Guest blog by Camille Herron
As I’ve detailed going back to August, I literally “split my foot in half”, which started with bee stings (including one on the bottom of my heel). While we knew I had cracked the calcaneus, we didn’t know the extent of the damage to the soft tissue. I’ve been trying to comeback since October, and while the heel bone itself has felt fine, there’s been lingering “scar tissue” on my heel, which gives me ocassional pain (localized to the heel/medial heel) and limits my pushoff, foot spring, and foot strength. It’s tricky cause aerobically I feel fine and can run my usual easy day paces and mileage, but my foot is weak on hills and with speedwork. I can now sympathize with ~Ryan Hall, as he struggled to hit his typical speeds last year while dealing with PF.
I finally decided to get an MRI and see what’s going on, so we know how to treat it right. It turns out I have, as characterized by the radiologist, “moderate to moderately-severe plantar fasciitis” and a partial tear in the aponeurosis (the plantar attachment) with adjacent edema and thickening. That doesn’t sound good! I can’t imagine what they would have done with me had we gotten the MRI when the foot injury happened! I probably would have been put in a cast and not able to run for MONTHS. Here I am… I’ve already run 2 marathons with this foot!
What Normal Plantar Fascia looks like
My Plantar Fasciitis w/ partial tear in the aponeurosis and edema and thickening
Sooo… now that I know my problem is PF and have all this scar tissue that needs to be “stretched/worked out”…. LIGHT BULB moment.
The past 1-2 years, I’ve been gravitating away from my usual ~minimalist shoes/barefoot running (which I’ve been in for 9 yrs.- never had a PF problem) and wearing slightly beefier shoes (for me)– more along the lines of ~marathon racers/lightweight trainers. I thought this was good for my foot problem by helping to rest it and reduce inflammation. In hindsight, it probably was beneficial for the early stages of the healing process, but now that it’s ~healed and developed lots of scar tissue, I need to work my foot to stretch and strengthen it back to normal.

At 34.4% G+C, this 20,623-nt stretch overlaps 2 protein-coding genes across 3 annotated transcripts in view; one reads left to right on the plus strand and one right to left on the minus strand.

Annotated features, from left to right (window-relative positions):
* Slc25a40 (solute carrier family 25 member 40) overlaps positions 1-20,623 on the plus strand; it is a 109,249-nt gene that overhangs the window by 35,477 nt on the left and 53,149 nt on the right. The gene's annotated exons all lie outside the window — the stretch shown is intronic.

It felt like I got to a point where the ART treatments, self-massage/self-graston, golf ball, barefoot running (which I blogged about, has helped in the past), and stretching/strengthening, wasn’t making a difference, probably because I was in the wrong shoes for my 16-20 mile daily runs (which tightened it back up and led to massive scar tissue). I have so much scar tissue on that heel that I probably need more aggressive treatment and active-foot-use now. I’m up for recommendations on what to do and who to see (~Graston, dry needling, PRP/Prolotherapy, etc.). I actually did my undergrad Sports Medicine internship project on ESWT (which I got to sit in on with one of our patients).
I also must point out that treating PF totally depends on the person and trial and error of what helps. I read online about ~avoiding being barefoot, wearing supportive shoes, getting orthotics, etc.. However, as I mentioned, these things might help it to calm down/heal, but longterm… the scar tissue and plantar fascia needs to be stretched and strengthened back to normal length and functionality. Most people try manual and mechanical therapies done at home or with a healthcare specialist, while sticking with more supportive running shoes. However, I’ve been in flats/barefoot for most of my adult running career, so I’m comfortable trying this.
Camille Herron is a 2:37 marathoner and a heck of a blogger. Be sure to check out Camille’s blog, which is a great source of info.